We aim to meet the highest standard of water hygiene in all of our properties, including assessing and managing risk associated with legionella.
Legionella is bacteria most commonly found in soil and natural water courses (such as rivers), but it can also occur in man-made water systems including hot and cold water storage tanks and pipes.
If small droplets of water contaminated with the bacteria are inhaled, it can cause Legionnaires’ disease, a form of pneumonia.
The two things that Legionella bacteria need to grow and reproduce are:
- a water temperature of 20-45C
- impurities in the water that the bacteria can use for food – such as rust, algae and limescale.
We use qualified consultants to carry out risk assessments of our water installations in all of our Independent Living Communities and buildings where there are shared facilities or communal areas.
When a property becomes empty, we check the water tank is clean, has a lid and is adequately supported before the next residents move in.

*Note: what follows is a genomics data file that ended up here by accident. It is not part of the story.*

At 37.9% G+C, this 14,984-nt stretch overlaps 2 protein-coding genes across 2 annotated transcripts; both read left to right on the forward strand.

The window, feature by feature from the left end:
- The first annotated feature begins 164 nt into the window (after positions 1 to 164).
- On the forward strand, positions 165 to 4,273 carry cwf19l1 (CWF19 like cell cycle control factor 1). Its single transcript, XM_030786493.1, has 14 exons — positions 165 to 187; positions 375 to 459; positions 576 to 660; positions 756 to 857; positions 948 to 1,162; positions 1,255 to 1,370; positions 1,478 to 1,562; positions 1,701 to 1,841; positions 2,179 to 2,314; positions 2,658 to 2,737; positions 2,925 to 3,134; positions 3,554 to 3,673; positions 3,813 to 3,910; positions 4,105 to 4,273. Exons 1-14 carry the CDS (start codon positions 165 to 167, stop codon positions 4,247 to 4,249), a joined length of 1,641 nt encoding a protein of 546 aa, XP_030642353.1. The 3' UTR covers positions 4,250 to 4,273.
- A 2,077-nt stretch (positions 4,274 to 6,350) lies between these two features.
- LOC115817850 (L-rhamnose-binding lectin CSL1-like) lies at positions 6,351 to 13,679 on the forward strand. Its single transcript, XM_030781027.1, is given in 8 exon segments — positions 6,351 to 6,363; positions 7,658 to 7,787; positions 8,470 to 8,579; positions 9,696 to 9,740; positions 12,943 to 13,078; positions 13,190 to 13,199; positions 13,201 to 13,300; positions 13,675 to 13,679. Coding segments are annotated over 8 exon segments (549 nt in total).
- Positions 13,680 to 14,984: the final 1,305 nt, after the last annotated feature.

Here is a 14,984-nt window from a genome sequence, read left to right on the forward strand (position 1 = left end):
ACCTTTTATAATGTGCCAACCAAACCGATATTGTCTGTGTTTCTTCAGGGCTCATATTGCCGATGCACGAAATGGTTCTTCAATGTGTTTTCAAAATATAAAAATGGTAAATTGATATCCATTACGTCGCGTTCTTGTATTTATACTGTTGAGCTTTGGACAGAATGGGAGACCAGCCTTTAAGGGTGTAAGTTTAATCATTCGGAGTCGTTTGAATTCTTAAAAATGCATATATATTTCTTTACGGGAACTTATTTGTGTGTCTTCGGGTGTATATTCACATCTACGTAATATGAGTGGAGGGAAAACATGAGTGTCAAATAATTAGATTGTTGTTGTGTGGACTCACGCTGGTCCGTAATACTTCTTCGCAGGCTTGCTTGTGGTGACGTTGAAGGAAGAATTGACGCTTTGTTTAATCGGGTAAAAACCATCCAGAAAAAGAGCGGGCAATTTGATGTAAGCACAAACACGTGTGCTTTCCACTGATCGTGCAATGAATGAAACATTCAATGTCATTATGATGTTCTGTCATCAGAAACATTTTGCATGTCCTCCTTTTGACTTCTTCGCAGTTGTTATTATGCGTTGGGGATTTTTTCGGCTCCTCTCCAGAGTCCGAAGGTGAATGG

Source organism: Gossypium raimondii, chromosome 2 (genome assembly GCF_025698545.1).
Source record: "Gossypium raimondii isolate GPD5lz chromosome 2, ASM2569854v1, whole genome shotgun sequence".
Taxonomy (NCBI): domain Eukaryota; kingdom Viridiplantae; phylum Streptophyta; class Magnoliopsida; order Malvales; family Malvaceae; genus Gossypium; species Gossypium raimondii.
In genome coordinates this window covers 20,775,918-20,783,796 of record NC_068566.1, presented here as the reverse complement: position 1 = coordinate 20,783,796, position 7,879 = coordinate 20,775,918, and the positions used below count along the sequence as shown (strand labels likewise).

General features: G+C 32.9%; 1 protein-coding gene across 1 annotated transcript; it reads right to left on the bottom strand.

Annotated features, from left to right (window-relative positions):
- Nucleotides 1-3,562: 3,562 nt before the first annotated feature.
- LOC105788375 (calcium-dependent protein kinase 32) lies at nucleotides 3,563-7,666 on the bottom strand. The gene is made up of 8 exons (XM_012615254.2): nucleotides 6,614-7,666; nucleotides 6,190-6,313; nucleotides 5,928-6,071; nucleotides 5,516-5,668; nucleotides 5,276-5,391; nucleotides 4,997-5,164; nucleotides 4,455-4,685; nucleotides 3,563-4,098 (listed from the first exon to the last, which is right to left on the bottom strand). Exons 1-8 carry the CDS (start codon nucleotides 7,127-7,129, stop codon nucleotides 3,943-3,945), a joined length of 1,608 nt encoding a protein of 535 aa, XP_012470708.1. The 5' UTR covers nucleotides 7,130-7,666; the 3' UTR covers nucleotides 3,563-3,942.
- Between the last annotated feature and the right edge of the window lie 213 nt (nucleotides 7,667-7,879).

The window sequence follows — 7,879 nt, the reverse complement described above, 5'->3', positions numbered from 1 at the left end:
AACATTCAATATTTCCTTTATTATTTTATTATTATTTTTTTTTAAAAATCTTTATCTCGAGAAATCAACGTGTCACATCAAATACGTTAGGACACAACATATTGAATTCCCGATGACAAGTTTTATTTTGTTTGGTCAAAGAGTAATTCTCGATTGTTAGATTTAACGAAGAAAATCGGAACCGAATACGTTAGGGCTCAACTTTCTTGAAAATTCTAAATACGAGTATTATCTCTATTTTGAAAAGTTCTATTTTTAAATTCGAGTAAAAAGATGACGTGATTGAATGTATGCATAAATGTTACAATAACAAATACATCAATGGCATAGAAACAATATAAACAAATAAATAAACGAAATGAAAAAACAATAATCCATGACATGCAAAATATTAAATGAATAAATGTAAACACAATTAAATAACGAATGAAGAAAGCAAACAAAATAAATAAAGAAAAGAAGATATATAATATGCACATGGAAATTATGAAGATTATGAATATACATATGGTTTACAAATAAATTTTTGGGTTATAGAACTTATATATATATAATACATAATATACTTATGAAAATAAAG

Over the next 10 years, we are gradually replacing water storage tank systems throughout our properties with combination boilers which are far better at regulating temperature that prevents legionella.
You can take a few simple steps to reduce the risk of legionella.
- store hot water at 60°C or higher and distribute at 50°C or higher;
- store and distribute cold water below 20°C;
- flush out, clean and disinfect showers and taps regularly;
- cover tanks to prevent the entry of dirt, debris and pests and make sure tanks are insulated;
- identify and prevent any areas where stagnant water occurs, e.g. pipes to a washing machine that is no longer used;
- check that thermostatic mixing valves aren’t set at a temperature that helps legionella growth (between 20°C and 45°C).
For more information about legionella, visit the HSE website.